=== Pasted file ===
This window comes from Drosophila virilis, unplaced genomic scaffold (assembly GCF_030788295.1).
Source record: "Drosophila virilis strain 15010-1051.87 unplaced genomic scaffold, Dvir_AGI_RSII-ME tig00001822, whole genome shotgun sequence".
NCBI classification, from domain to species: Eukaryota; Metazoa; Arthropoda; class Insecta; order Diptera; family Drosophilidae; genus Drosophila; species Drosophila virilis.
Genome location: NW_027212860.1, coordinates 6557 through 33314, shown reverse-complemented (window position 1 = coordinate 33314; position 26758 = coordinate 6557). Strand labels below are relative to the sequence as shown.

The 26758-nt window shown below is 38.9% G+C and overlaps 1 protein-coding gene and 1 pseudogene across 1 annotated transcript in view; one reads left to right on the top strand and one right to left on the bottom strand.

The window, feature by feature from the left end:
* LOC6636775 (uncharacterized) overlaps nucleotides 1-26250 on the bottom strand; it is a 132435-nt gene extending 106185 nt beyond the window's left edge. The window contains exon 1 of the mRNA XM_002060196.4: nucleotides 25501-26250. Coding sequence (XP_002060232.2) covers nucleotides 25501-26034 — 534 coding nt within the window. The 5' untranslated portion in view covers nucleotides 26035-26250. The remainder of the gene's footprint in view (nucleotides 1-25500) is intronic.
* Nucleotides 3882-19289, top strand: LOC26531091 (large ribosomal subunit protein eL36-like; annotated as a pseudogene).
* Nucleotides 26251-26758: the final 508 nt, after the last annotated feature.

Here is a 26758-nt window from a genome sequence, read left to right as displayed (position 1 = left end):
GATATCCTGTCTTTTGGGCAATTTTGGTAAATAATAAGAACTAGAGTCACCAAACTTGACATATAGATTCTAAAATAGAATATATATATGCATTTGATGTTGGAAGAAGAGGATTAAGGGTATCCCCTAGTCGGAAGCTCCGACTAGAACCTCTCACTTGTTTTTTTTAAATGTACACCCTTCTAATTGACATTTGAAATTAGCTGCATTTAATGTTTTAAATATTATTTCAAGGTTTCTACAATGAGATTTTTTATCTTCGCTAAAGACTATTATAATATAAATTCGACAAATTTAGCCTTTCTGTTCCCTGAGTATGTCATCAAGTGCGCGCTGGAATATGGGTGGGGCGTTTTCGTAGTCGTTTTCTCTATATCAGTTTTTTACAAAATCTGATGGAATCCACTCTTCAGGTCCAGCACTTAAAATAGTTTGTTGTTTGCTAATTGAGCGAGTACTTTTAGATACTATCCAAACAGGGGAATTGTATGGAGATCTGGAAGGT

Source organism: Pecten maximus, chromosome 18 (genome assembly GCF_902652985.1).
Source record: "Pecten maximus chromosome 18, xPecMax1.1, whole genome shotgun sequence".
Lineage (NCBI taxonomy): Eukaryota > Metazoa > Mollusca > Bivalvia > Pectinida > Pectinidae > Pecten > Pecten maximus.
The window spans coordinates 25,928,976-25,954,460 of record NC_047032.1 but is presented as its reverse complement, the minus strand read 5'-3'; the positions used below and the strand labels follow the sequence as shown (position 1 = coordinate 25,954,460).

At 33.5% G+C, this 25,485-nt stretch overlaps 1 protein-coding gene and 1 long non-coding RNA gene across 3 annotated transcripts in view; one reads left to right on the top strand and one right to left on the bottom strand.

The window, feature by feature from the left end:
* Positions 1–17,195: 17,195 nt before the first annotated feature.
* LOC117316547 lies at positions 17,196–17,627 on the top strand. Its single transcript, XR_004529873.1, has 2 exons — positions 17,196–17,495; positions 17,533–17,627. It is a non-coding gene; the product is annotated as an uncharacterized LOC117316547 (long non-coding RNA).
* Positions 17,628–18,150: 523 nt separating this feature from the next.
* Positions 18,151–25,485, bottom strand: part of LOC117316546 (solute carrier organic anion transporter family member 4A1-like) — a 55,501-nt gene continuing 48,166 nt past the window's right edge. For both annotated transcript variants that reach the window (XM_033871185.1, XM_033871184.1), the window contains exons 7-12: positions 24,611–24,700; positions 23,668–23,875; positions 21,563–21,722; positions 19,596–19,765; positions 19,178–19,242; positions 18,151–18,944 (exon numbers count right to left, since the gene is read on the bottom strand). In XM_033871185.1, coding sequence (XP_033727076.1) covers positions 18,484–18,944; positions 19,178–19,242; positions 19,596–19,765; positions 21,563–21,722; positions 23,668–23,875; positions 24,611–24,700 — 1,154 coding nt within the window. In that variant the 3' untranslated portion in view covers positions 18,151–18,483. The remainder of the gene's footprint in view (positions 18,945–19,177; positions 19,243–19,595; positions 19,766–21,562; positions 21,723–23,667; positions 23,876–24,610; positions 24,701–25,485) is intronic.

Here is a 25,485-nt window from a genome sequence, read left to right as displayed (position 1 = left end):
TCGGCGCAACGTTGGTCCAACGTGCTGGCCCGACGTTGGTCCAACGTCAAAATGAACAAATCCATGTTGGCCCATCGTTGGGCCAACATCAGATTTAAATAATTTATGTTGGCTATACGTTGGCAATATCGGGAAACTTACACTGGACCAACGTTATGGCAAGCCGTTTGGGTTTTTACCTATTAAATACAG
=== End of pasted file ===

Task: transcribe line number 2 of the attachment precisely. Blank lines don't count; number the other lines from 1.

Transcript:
Source record: "Drosophila virilis strain 15010-1051.87 unplaced genomic scaffold, Dvir_AGI_RSII-ME tig00001822, whole genome shotgun sequence".